- DVCollectorModeratorMarch 2, 2015 at 6:46 pmPost count: 103
I found this on eBay yesterday–if you look carefully at the seller’s pic, the markers are there (arrow). It’s an interesting die blunder–it makes me wonder how/why it happened–it almost looks like someone hacked on the die with a sharp tool. The diagnostic pics also show roughness and deep abrasions to the portrait–perhaps they were made from removing rust to the die? Two obverses are paired with the reverse die. I suspect I have the obverse with an MPD too. More pictures can be seen here: https://indianvarieties.com/cents/1884-indian-head-penny/1884-odd-001/
The MS diagnostic pic is from the variety’s page.
DVCollectorModeratorMarch 17, 2015 at 2:06 pmPost count: 103RussKeymasterMarch 18, 2015 at 10:21 pmPost count: 117
- This topic was modified 2 years, 8 months ago by DVCollector.
Cool, thanks. Yeah this variety is very rare. I believe I’ve found only 2, one being the cherry coin you see above. One of the favorite of my entire collection.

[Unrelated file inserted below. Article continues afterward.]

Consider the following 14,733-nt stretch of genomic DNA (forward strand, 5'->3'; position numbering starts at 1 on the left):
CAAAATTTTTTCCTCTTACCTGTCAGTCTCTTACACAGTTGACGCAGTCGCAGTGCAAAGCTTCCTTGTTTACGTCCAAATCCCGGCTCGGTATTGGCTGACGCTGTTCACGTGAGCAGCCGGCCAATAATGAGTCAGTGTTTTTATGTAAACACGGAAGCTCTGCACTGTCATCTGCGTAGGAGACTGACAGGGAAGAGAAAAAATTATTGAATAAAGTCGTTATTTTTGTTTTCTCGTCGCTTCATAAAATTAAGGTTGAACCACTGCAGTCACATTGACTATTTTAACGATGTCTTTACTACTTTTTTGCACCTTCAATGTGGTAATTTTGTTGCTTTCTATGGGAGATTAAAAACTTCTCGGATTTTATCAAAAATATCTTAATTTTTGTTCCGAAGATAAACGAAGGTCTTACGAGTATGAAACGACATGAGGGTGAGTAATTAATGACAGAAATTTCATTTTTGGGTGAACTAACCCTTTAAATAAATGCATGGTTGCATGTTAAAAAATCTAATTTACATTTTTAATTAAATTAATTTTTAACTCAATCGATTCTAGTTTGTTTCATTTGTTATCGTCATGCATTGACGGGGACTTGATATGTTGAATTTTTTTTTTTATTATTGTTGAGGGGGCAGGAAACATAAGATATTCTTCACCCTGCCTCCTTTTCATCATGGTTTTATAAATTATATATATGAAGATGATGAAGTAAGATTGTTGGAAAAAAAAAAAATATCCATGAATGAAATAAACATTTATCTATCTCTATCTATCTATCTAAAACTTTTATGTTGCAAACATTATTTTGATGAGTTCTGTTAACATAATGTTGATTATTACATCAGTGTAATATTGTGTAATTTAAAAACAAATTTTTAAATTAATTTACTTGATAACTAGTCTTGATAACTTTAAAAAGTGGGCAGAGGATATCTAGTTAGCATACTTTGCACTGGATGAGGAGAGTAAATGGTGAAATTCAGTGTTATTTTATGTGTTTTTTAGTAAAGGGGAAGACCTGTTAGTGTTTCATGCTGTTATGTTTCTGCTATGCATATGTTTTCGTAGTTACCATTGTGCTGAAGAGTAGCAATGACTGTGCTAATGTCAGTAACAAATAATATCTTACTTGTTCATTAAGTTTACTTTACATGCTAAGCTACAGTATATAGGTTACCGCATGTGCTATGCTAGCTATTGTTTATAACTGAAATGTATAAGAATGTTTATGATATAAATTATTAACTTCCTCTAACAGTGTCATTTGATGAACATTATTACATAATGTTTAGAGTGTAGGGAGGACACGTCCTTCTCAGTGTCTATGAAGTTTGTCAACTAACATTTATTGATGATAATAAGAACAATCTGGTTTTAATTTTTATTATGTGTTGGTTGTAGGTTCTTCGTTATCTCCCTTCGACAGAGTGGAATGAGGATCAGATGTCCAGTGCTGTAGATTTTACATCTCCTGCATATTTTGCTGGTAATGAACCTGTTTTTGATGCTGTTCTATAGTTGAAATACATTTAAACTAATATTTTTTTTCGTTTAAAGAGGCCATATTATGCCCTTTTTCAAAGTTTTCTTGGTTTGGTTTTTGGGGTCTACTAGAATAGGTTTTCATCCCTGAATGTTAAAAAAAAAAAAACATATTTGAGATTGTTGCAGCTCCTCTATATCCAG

Collecting Flying Eagle and Indian Head pennies never made more cents!DVCollectorModeratorMarch 21, 2015 at 8:01 pmPost count: 103
I picked up a second example of this variety the other day. My first one has some porosity; this one’s a solid VF without any issues. This variety is paired with two obverse dies. One obverse die has MPDs, which I don’t see on this coin.
The “star in shield” is still prominent in this grade. Fortunately, the highpoint on the shield, which wears down first, is on the right. It’s unknown what caused these marks. It would be easiest to damage the die with a sharp tool before it was hardened. If this happened while the press was running, wouldn’t there be some progression of damage to the die? I do notice that my coin does not have the die crack across the top of the shield.
No MPDs that I can see in the denticles:
- This reply was modified 2 years, 8 months ago by DVCollector.
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